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John Simkin

Democracy and Freedom of Speech

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Interesting article by Ronald Dworkin in the Guardian today about democracy and freedom of speech. Dworkin is professor of law at University College, London.

http://www.guardian.co.uk/comment/story/0,,1709372,00.html

The British media were right, on balance, not to republish the Danish cartoons that millions of furious Muslims protested against in violent and terrible destruction around the world. Reprinting would very likely have meant more people killed and more property destroyed. It would have caused many British Muslims great pain because they would have been told that the publication was intended to show contempt for their religion, and though that perception would have been inaccurate and unjustified the pain would nevertheless have been genuine. True, readers and viewers who have been following the story might well have wanted to judge the cartoons' impact, humour and offensiveness for themselves, and the media might therefore have felt some responsibility to provide that opportunity. But the public does not have a right to read or see whatever it wants no matter what the cost, and the cartoons are in any case widely available on the internet.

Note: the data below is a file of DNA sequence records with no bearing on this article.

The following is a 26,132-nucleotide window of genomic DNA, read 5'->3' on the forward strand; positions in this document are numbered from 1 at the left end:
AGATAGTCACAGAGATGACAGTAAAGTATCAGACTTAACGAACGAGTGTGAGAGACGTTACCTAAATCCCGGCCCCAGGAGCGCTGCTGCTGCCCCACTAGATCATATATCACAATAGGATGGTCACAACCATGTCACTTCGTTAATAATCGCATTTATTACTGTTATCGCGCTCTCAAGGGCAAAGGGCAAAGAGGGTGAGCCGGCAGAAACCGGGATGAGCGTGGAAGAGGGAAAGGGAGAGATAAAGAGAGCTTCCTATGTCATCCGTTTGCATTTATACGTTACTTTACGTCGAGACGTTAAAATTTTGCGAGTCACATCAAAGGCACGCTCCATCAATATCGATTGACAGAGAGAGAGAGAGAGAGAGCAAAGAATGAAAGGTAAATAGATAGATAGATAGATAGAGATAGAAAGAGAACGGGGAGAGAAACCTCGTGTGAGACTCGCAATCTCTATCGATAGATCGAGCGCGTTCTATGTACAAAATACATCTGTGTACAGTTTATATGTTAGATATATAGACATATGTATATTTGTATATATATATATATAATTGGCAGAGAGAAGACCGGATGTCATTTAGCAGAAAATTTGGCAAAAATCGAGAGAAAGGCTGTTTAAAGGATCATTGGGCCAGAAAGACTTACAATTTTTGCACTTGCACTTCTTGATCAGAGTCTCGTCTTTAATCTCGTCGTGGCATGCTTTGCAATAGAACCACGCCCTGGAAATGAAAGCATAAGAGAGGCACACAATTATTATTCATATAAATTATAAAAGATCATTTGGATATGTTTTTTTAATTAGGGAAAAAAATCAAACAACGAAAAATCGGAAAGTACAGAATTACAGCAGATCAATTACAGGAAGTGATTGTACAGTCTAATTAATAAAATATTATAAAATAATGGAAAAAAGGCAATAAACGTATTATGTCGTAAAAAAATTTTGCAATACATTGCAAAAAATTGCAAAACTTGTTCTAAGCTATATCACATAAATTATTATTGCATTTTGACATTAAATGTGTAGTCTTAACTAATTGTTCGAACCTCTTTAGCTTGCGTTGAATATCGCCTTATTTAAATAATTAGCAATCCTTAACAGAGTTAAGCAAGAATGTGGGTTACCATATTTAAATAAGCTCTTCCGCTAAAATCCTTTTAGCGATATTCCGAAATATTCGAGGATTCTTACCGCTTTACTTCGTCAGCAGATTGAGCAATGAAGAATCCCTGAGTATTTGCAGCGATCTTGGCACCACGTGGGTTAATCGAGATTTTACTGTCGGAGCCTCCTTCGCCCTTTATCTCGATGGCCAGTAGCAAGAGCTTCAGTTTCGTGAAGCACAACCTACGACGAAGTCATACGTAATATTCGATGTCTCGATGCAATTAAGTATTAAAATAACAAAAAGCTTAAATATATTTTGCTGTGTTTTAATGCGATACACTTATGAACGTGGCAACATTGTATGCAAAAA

Sometimes the media's self-censorship means the loss of significant information, argument, literature or art, but not in this case. Not publishing may seem to give a victory to the fanatics who instigated the violence and therefore incite them to similar tactics in the future. But there is some evidence that the wave of rioting and destruction - suddenly, four months after the cartoons were first published - was orchestrated from the Middle East for larger political reasons. If that analysis is correct, then keeping the issue boiling by fresh republications would actually serve the interests of those responsible and reward their strategies of terror.